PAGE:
"His own place of residence was on the island of Ruapuke, in the south; but he travelled a great deal, because his influence and authority extended from the furthest southern point up to here [Lyttelton]".
- Wohlers, J. F. H. Memories of The Life of J. F. H. Wohlers. Ed. John Houghton. Dunedin, N.Z.: Otago Daily Times & Witness Newspapers, 1895. 86-87.
- Notes on Early Life in New Zealand. George Clarke. Hobart, Austral.: J. Walch & Sons, Wellington Bridge, 1903. 62-63. Rpt. as "Sealers, Whalers and Burial Places." in Māori Is My Name: Historical Māori Writings in Translation. Ed. John Caselberg. Dunedin, N.Z.: John McIndoe, 1975: 25- 26.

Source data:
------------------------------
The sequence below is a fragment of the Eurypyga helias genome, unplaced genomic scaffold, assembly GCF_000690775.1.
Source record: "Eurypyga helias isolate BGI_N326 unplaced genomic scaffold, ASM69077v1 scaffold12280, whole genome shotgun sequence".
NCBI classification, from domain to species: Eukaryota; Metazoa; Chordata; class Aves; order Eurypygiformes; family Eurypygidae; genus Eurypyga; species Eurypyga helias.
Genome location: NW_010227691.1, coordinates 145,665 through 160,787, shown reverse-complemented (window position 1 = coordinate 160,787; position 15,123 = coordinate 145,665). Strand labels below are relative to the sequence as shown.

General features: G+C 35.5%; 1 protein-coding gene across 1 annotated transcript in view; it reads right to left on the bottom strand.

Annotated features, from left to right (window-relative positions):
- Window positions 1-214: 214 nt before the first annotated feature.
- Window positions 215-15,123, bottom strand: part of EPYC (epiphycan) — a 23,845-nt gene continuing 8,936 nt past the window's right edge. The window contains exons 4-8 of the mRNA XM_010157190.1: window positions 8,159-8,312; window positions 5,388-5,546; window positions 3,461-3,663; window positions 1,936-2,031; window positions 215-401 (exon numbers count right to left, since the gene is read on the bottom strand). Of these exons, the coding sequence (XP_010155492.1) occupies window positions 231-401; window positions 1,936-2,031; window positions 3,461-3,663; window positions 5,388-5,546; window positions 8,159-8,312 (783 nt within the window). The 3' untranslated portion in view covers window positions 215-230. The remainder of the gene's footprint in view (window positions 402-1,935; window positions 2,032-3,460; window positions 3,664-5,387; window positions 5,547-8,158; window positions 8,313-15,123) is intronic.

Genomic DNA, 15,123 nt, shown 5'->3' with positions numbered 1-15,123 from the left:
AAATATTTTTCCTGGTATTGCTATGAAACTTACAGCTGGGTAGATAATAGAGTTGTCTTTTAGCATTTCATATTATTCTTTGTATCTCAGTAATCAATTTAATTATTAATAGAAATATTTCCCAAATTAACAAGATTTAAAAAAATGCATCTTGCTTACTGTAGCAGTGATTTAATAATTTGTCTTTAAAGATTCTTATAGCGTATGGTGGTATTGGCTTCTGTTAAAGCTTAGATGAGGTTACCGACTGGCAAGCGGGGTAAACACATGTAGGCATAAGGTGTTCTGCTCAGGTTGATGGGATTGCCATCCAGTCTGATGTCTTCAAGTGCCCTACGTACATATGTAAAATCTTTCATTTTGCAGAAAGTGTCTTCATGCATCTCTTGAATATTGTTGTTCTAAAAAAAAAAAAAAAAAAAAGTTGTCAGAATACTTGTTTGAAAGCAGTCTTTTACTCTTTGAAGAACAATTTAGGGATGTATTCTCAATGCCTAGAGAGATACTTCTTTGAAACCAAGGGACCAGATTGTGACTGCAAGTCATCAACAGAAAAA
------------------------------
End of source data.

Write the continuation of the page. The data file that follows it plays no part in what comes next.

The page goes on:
- When George Clarke travelled to Otago in 1844 to conduct land sale negotiations with Colonel Wakefield and Mr John G. Symonds, the Police Magistrate of Wellington, Tuhawaiki, one of the principal chiefs of the area, stipulated why areas of land could not be sold. In this English translation quoted by Clarke, Tuhawaiki stated that the area around Port Chalmers contained many burial places - not of the ancestors, but of his contemporaries who had died of diseases introduced by the whalers and sealers. While the raids of Te Rauparaha has seen the destruction of many of Tuhawaiki’s people, the introduced diseases were far more pernicious and insidious in destroying formerly populous settlements.